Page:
But I digress. There truly is a large behavioral shift going on with the younger members of our society. Thanks to the mortgage meltdown many young adults no longer assume that homeownership is all that their parents thought it was cracked up to be, and now that people have mobile networks at their disposal they're no longer socializing in the same way either. Of course kids will still want to get together to party and act like the fools they are, but how often they get together and how they get there is changing very quickly and those habits and patterns will last into their adult years. It'll be interesting to see how it all shakes out.

The Bikeshed Effect

Over at the Atlantic Wire they ask the question, "Why do we care about things that don't really matter?" Here's one reason:

The Bikeshed Effect, more formally known as Parkinson's Law of Triviality derived from the humor book Parkinson's Law, is "the principle that the amount of discussion is inversely proportional to the complexity of the topic," as explained in Producing Open Source Software: How to Run a Successful Free Software Project. The most classic and titular example is that people care more about the color of a bike shed than the decision to build a nuclear plant because they know about colors and don't know about nuclear power.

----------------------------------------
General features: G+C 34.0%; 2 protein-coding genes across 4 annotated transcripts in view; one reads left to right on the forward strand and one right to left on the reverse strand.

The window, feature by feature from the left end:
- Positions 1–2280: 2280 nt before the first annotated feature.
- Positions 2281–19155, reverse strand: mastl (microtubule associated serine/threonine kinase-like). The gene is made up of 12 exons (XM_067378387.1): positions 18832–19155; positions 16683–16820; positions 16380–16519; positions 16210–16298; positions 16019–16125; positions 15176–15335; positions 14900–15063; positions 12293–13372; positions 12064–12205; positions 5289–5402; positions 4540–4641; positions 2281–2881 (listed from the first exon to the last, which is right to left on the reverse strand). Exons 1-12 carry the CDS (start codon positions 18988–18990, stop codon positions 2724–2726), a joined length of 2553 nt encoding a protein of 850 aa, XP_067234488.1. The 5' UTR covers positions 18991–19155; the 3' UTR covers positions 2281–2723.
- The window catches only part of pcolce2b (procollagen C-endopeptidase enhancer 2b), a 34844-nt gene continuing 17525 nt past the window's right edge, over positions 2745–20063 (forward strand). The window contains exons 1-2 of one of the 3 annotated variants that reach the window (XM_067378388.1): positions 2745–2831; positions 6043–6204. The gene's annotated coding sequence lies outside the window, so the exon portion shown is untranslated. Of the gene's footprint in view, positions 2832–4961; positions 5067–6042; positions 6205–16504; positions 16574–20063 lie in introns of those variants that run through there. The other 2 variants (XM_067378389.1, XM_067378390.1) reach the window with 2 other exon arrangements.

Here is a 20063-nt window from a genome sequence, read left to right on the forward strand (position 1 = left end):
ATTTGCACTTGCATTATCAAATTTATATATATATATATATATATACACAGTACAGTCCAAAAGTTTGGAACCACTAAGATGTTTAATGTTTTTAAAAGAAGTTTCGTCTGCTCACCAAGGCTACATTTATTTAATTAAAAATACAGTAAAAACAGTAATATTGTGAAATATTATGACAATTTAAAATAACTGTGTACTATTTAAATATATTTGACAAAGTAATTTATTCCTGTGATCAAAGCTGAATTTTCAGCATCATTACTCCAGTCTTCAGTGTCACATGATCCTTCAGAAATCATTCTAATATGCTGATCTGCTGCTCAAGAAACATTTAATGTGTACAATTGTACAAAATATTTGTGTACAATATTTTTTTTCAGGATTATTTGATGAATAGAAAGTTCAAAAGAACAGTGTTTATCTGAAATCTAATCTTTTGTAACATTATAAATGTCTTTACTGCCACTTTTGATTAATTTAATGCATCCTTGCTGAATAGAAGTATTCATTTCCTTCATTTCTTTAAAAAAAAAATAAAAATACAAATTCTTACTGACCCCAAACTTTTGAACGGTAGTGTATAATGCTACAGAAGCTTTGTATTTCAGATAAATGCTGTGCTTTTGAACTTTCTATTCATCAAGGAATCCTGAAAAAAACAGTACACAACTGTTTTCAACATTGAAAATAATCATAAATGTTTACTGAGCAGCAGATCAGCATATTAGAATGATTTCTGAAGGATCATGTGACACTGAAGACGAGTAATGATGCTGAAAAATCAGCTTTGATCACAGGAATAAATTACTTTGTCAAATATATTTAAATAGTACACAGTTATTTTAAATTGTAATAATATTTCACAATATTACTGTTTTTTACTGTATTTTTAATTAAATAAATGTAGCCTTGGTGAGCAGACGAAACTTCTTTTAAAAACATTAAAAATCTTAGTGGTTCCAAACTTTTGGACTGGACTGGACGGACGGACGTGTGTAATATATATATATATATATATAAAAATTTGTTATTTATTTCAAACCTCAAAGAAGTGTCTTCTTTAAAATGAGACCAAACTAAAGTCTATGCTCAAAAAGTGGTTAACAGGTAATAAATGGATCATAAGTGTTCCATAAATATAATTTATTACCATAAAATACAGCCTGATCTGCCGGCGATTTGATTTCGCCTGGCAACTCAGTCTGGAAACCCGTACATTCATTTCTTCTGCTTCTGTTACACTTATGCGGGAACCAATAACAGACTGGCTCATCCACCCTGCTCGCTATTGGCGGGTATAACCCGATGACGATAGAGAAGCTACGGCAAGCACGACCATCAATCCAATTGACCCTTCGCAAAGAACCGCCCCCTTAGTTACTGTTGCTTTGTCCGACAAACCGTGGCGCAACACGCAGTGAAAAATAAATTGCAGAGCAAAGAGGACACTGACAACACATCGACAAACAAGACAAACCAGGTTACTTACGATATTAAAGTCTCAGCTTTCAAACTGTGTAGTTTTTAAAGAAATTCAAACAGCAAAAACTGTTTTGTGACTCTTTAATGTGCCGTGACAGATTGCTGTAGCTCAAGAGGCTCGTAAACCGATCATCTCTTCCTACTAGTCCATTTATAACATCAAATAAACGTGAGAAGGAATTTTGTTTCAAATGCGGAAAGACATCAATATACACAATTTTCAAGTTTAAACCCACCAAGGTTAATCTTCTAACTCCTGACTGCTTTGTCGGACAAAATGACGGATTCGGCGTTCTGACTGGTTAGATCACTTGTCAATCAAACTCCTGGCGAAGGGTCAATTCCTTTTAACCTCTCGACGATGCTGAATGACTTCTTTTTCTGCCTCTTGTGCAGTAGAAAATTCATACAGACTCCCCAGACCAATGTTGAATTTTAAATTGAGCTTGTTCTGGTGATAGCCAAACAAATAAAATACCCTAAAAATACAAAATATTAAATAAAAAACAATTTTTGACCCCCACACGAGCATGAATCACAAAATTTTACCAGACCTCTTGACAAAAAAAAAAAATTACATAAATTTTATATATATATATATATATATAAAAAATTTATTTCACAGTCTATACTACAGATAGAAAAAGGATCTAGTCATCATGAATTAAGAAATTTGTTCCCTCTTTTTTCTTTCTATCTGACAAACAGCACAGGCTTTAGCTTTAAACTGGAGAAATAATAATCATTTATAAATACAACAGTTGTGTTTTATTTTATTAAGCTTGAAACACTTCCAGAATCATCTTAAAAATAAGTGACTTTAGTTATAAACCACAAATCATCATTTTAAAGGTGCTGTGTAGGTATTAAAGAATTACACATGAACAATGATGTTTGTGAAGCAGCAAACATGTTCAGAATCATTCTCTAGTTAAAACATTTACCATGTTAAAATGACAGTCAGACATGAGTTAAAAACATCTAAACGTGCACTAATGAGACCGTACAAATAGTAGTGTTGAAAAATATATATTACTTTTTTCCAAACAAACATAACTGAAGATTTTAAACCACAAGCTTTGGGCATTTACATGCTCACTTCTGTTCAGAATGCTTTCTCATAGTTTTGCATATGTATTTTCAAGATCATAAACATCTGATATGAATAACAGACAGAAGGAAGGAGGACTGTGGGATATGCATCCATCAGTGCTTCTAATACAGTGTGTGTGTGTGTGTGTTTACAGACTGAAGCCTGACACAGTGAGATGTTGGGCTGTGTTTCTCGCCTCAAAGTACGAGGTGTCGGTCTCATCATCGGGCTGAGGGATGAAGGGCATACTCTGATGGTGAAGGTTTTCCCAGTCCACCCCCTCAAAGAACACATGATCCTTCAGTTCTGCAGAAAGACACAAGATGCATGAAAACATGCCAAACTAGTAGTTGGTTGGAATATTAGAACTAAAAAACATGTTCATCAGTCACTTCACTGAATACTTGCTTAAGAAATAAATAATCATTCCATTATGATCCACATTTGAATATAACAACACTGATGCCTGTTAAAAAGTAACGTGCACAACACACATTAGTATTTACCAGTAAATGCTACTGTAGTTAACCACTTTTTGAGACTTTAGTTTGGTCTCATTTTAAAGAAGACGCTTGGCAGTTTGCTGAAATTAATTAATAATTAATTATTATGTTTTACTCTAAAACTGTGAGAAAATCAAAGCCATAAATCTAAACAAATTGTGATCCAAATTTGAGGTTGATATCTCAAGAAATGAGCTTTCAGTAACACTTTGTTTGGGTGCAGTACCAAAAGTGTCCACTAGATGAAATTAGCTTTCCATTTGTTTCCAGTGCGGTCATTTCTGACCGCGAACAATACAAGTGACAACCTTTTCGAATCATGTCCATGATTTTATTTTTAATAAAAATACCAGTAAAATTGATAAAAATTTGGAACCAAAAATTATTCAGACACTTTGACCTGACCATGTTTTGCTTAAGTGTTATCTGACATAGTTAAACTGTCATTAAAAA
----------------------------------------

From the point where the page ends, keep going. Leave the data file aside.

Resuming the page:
As they go on to point out the effect influences what we talk about and thus what generates "discussion" in our modern world:

Since everyone needs to say something — especially on the Internet — these mundane things get talked about often and with vigor. Meanwhile, the more complex questions — like "How Will Yahoo Increase CPM's Given Current Trends in Digital Advertising?" — get much less attention because most people can't comment with any intelligence, as The Guardian's Oliver Burkman explained in his column "Why trivia is so important" back in 2010. "Each wants to demonstrate, to the boss or to themselves, that they are taking part, paying attention, making a difference, 'adding value,'" he wrote. "But with complex subjects about which they're ignorant, they can't: they risk humiliation."

The dumbest topics — the tilt of an exclamation point, for example — therefore, get the most attention. A related phenomenon happens a lot in the work-life balance debate, which relies a lot on personal anecdotes to talk about an important societal question. Without much knowledge or data on women in the workforce, writers and thinkers revert to their personal experiences to fuel the debate. Since these people are women and have worked and have also had children, they can speak to the issue with some intelligence. That leaves harder questions, like how most women can improve working while raising families, on the sidelines.